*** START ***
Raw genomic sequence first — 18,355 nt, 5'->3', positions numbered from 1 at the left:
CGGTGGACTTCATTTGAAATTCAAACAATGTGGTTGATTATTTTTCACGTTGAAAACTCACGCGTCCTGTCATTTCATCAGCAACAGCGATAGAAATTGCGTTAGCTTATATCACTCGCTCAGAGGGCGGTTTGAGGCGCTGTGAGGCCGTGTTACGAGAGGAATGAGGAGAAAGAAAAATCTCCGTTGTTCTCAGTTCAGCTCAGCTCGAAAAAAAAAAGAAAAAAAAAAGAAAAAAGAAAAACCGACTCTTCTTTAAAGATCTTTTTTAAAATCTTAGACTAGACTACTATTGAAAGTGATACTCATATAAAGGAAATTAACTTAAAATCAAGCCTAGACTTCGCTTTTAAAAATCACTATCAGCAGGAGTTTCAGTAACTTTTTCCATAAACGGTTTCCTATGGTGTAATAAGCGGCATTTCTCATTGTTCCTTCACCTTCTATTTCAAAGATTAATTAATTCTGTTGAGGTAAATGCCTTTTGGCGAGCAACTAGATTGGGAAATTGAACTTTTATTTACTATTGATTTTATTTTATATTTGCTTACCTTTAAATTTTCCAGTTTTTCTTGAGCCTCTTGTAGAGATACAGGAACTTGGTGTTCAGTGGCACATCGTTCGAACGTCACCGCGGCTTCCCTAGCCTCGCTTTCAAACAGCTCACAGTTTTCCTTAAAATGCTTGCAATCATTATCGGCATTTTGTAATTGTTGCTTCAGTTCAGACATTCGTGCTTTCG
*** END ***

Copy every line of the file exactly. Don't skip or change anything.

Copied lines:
Raw genomic sequence first — 18,355 nt, 5'->3', positions numbered from 1 at the left:
CGGTGGACTTCATTTGAAATTCAAACAATGTGGTTGATTATTTTTCACGTTGAAAACTCACGCGTCCTGTCATTTCATCAGCAACAGCGATAGAAATTGCGTTAGCTTATATCACTCGCTCAGAGGGCGGTTTGAGGCGCTGTGAGGCCGTGTTACGAGAGGAATGAGGAGAAAGAAAAATCTCCGTTGTTCTCAGTTCAGCTCAGCTCGAAAAAAAAAAGAAAAAAAAAAGAAAAAAGAAAAACCGACTCTTCTTTAAAGATCTTTTTTAAAATCTTAGACTAGACTACTATTGAAAGTGATACTCATATAAAGGAAATTAACTTAAAATCAAGCCTAGACTTCGCTTTTAAAAATCACTATCAGCAGGAGTTTCAGTAACTTTTTCCATAAACGGTTTCCTATGGTGTAATAAGCGGCATTTCTCATTGTTCCTTCACCTTCTATTTCAAAGATTAATTAATTCTGTTGAGGTAAATGCCTTTTGGCGAGCAACTAGATTGGGAAATTGAACTTTTATTTACTATTGATTTTATTTTATATTTGCTTACCTTTAAATTTTCCAGTTTTTCTTGAGCCTCTTGTAGAGATACAGGAACTTGGTGTTCAGTGGCACATCGTTCGAACGTCACCGCGGCTTCCCTAGCCTCGCTTTCAAACAGCTCACAGTTTTCCTTAAAATGCTTGCAATCATTATCGGCATTTTGTAATTGTTGCTTCAGTTCAGACATTCGTGCTTTCG